Academic journal article T H E Journal (Technological Horizons In Education)

Girls on Technology: A Study Brings Video Games into the Classroom to Address the Persistent Digital Gender Gap

Academic journal article T H E Journal (Technological Horizons In Education)

Girls on Technology: A Study Brings Video Games into the Classroom to Address the Persistent Digital Gender Gap

Article excerpt

The digital divide most often at issue is the one that separates schools with technology from schools without. But there is a second technological chasm that warrants the same attention: the one between girls and boys. The numbers are striking: Females comprise only 17 percent of computer science Advanced Placement test takers, 28 percent of computer science graduates, and 9 percent of engineering-related degrees. Overall, women make up just 35 percent of the IT workforce. Why do girls show a markedly lower interest in technology than boys, and can anything be done to equalize things?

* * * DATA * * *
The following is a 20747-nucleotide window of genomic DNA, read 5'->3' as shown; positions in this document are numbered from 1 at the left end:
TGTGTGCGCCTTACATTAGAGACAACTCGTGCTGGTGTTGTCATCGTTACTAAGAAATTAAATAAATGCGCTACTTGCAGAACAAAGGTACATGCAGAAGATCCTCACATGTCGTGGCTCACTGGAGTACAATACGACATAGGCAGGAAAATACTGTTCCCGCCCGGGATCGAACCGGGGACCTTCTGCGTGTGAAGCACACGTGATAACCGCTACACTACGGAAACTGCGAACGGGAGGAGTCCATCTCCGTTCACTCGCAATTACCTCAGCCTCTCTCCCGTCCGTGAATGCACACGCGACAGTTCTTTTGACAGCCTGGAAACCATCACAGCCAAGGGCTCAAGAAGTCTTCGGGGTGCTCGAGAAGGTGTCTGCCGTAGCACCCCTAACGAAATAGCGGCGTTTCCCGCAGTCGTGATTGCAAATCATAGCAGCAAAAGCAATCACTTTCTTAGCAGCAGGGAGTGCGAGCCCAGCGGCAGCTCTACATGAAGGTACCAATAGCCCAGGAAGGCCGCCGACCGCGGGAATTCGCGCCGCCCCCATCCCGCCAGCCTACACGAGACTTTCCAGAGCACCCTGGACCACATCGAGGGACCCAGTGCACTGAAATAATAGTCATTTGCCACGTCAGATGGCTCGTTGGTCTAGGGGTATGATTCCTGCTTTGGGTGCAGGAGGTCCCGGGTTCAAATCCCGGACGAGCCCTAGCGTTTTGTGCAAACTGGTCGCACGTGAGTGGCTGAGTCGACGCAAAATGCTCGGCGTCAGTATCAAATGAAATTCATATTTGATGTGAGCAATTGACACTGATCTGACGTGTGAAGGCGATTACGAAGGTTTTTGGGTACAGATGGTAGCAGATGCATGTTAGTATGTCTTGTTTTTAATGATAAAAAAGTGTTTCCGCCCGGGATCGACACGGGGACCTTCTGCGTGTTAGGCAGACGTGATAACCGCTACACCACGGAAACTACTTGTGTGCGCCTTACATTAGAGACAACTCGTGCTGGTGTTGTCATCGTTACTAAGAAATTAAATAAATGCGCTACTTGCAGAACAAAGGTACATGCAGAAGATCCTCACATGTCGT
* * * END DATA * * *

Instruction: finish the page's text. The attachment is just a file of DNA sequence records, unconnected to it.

This was the question at the heart of a study conducted by Richard Van Eck in cooperation with the Advanced Instructional Media Lab at the University of Memphis, and published in the online education journal Innovate (www.innovateonline.info). The AIM Lab attempted to find ways to engage girls in the use of technology and to see whether doing so changed the girls' feelings toward technology--and by association, math and science.

Using video games as a testing ground, Van Eck and his team split 92 fifth- and sixth-graders into small groups. …

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